What is Truss? Applications, Advantages and Limitation -->

# What is Truss? Applications, Advantages and Limitation

Trusses are an essential structural element used in construction and engineering to support roofs, bridges, towers, and other structures. They consist of interconnected triangles that distribute weight throughout the structure. Trusses are designed to provide stability, strength, and durability to a building or structure, allowing it to withstand the forces of nature and load. This article will explore what trusses are, how they work, their application, advantages and limitation.

## What is a Truss?

A truss is a stable structure made of interconnected straight members arranged into triangles, creating a rigid framework. A truss structure is composed of members such as beams connected by pin joints known as nodes. The members are arranged and connected in a manner such that all the forces and reactions act solely at the nodes. These members are considered two-force members as the forces are only applied at the ends of the member. As a result, the truss members are only subjected to axial loads (compression or tension force) and not moments.

A planar truss is a two-dimensional structure in which all members and nodes are confined to a single plane. In contrast, a space truss has members and nodes that extend into three dimensions. The top beams of a truss, also known as top chords, are usually subjected to compression. In contrast, the bottom beams, known as bottom chords, are subjected to tension. Top and bottom chords are connected by diagonal members called web members, and the areas inside the webs are called panels.

There are many different types of trusses available, each with its unique characteristics, advantages and disadvantages. Common types of trusses include Pratt trusses, Warren trusses, Howe trusses, K trusses, and Fink trusses.

## How Do Trusses Work?

Trusses work by transferring weight from the point of application to the supports. The connections between truss members are typically pinned, ensuring that no shear or moment forces are transferred from one member to another. The weight of the structure is distributed across the truss, which means that each member of the truss is under a smaller load than it would be if it were the sole support. Pin joints in truss structures are theoretically intended to provide no resistance to rotation and function like hinges. However, this may not be the case in practice.

A truss structure is considered statically determinate when all member forces can be determined using equilibrium equations; otherwise, it is considered statically indeterminate.

## How Trusses Differed From Frame Structures

Truss and frame structures are not the same, yet they are often misunderstood. Trusses are constructed of rod members arranged in triangular configurations with pinned joints. In contrast, frames are structures made of arbitrarily oriented beam members connected rigidly or by pins at joints. Truss members transmit only axial forces and do not experience bending moments, while frame members typically experience a combination of shear, axial, and bending forces.

## Applications of Truss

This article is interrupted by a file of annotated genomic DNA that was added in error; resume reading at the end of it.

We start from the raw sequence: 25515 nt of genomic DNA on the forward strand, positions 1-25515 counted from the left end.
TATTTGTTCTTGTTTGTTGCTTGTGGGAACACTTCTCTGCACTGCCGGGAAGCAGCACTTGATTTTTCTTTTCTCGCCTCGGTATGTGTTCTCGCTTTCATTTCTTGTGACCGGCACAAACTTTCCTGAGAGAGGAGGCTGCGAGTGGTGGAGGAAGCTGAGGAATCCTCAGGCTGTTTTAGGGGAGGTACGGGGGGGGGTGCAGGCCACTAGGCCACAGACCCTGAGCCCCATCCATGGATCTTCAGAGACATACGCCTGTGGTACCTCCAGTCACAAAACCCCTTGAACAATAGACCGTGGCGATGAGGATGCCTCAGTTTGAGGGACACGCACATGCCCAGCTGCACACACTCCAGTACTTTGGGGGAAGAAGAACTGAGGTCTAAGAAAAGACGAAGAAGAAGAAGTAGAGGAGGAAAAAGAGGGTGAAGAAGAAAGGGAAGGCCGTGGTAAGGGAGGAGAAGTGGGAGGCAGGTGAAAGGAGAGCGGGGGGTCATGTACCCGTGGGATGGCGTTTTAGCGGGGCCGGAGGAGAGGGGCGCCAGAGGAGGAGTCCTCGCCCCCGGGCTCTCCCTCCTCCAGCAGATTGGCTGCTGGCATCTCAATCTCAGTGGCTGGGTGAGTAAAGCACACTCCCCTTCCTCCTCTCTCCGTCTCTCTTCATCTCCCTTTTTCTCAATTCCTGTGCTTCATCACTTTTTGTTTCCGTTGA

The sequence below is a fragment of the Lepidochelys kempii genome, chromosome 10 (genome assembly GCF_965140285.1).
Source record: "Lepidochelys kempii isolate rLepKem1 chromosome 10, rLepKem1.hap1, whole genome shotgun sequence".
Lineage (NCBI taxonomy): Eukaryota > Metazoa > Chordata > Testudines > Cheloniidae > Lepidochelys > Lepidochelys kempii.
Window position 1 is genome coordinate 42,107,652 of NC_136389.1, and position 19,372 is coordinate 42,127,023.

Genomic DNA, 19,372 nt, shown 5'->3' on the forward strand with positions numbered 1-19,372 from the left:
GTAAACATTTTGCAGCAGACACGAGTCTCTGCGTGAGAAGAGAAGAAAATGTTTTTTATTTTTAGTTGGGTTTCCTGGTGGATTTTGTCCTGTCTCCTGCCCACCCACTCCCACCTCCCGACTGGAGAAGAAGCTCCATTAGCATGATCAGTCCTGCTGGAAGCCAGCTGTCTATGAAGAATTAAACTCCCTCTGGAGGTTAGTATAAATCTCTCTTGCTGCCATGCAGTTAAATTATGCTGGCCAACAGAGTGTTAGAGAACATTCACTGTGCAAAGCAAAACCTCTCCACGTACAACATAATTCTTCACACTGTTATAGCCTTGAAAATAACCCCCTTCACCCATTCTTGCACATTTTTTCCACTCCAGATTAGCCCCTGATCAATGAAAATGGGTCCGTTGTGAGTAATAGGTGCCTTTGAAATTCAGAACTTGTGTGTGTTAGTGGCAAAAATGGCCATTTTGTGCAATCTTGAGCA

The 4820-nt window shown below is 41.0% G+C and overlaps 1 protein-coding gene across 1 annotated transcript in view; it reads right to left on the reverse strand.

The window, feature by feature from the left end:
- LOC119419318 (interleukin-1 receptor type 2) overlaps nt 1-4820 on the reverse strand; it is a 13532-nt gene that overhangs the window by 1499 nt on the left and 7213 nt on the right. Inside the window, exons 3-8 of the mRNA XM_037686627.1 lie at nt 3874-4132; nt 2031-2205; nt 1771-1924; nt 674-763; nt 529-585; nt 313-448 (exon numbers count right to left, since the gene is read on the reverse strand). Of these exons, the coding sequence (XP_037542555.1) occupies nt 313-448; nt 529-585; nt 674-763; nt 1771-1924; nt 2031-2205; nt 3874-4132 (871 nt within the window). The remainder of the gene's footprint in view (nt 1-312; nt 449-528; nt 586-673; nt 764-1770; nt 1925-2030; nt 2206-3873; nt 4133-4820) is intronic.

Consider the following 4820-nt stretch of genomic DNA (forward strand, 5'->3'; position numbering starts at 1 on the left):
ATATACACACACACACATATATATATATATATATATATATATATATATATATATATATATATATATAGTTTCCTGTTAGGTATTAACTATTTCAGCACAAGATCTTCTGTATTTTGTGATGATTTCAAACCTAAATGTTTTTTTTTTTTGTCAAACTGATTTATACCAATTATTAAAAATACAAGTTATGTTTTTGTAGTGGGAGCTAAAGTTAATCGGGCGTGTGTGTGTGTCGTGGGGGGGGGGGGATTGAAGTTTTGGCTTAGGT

In today's civil engineering context, trusses have become a crucial engineering feature, particularly due to their ability to support long-span structures with lightweight. The rise of steel as a construction material due to its high strength and low mass has also contributed significantly to the growth of truss usage in civil structures.

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The use of timber planks to create trusses has gained popularity in recent years, mainly due to their aesthetic appeal. As a result, these trusses have become an integral part of the structural design of roof trusses, bridges, electricity and telecom towers, and even structural frames.

Strong load-bearing capacity: One of the main benefits of trusses is their strong load-bearing capacity, which is due to the fact that their members are predominantly subjected to axial loads. As a result, these members are either in compression force, tension, or have no force at all, also known as zero-force members. This makes trusses an extremely efficient structural form.

Versatile and adaptable design: The design of trusses is highly versatile and adaptable, making them well-suited for a wide range of applications. Although commonly used for shorter bridges, trusses can also span longer distances and handle heavy loads.

Effective use of materials: When appropriately designed, trusses are a highly efficient solution for spanning long distances while minimizing material usage. This is because the truss members are subjected to axial loads through compression or tension. This makes the system more efficient and requires less material as the force is distributed among the number of members. Additionally, using less material makes construction easier and more cost-effective.

One of the most significant advantages of truss structures is their quick installation as they are pre-fabricated in the factory and then assembled on-site. Another advantage of truss structures is their ability to span long distances due to the force distribution in its member, which minimizes force concentration. Additionally, the triangular spaces created between truss members provide easy access for the installation of electrical and mechanical systems.

Affordable to construct: Truss bridges are often a perfect choice for accelerated bridge construction techniques due to their simplicity.